verb (used with object)
verb (used without object)
Origin of shield
Related Words for shieldingshelter, defend, cover, conceal, safeguard, fend, secure, bulwark, harbor, house, screen, roof, chamber, guard, stonewall, haven, shotgun
Examples from the Web for shielding
Contemporary Examples of shielding
Shielding students from the cissexism of the Western canon was too silly even for Oberlin.Warning: This Column Will Offend You
April 28, 2014
The man next to him held a large piece of cardboard above his head, shielding his face from the baking sun.Egypt’s Day of Rage
August 16, 2013
Teachers showed uncommon courage, shielding their students with their bodies and speaking to them about love.Oklahoma Tornado Devastation: What the Twister Left Behind
May 22, 2013
Instead, the government is shielding the industry from liability and helping keep the scope of the deaths secret.If a Windmill Kills an Eagle, Does the Government Make a Sound?
May 14, 2013
Lohan was supposedly spotted outside of a nightclub in the back of an SUV after her hearing, shielding herself with a blanket.Lindsay Lohan, Jay Leno & More Celebrities’ Week in Hell (Photos)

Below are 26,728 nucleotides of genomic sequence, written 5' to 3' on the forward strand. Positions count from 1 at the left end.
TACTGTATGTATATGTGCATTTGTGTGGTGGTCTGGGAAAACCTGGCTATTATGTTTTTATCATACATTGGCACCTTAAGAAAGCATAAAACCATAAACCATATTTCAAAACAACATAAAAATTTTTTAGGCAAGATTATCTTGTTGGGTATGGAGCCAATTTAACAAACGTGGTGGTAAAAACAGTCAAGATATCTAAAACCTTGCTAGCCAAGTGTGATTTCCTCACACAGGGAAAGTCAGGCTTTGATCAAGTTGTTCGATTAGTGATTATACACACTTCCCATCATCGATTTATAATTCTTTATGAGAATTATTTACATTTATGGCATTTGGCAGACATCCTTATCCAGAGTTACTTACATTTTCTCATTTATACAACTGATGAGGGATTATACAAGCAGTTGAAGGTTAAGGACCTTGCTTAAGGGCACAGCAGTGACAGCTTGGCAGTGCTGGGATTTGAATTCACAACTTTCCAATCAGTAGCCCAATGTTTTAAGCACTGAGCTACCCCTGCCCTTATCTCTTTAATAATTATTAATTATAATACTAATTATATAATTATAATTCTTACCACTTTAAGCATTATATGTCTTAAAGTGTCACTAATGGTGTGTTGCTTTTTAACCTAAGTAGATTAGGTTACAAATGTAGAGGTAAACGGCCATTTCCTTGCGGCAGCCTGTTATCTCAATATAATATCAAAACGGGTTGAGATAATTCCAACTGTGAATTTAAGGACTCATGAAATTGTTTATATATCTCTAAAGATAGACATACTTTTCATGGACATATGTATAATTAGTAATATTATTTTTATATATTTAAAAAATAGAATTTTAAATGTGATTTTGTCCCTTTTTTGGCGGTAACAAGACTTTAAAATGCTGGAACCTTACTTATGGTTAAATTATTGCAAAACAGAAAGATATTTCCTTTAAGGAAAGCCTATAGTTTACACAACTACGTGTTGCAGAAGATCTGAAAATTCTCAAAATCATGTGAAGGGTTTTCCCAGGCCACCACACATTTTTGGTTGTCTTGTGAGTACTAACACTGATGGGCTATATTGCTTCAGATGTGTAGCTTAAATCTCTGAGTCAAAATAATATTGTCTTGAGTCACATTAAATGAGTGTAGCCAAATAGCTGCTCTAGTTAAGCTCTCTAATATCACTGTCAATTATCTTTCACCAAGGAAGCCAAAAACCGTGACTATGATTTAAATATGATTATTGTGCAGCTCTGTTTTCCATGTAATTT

March 23, 2013
Historical Examples of shielding
I knew he thought young Porter had taken it and was shielding him.Thoroughbreds
W. A. Fraser
"They march badly--badly," he said, shielding his eyes from the sun with his hand.In the Valley
Reluctantly, I drew my head from beneath the shielding hood.
I can't thank you enough for shielding us all these years; there's no use in my trying.The Rise of Roscoe Paine
Joseph C. Lincoln
Anita was beside him, shielding him with her own body from the rain of blows.The Finding of Haldgren
Charles Willard Diffin
Word Origin for shield
Old English scield, scild "shield; protector, defense," literally "board," from Proto-Germanic *skelduz (cf. Old Norse skjöldr, Old Saxon skild, Middle Dutch scilt, Dutch schild, German Schild, Gothic skildus), from *skel- "divide, split, separate," from PIE root *(s)kel- (1) "to cut" (see scale (n.1)). Perhaps the notion is of a flat piece of wood made by splitting a log. Shield volcano (1911) translates German Schildvulkan (1910). Plate tectonics sense is from 1906, translating Suess (1888).
Old English gescildan, from the root of shield (n.). Related: Shielded; shielding. Cf. German scilden.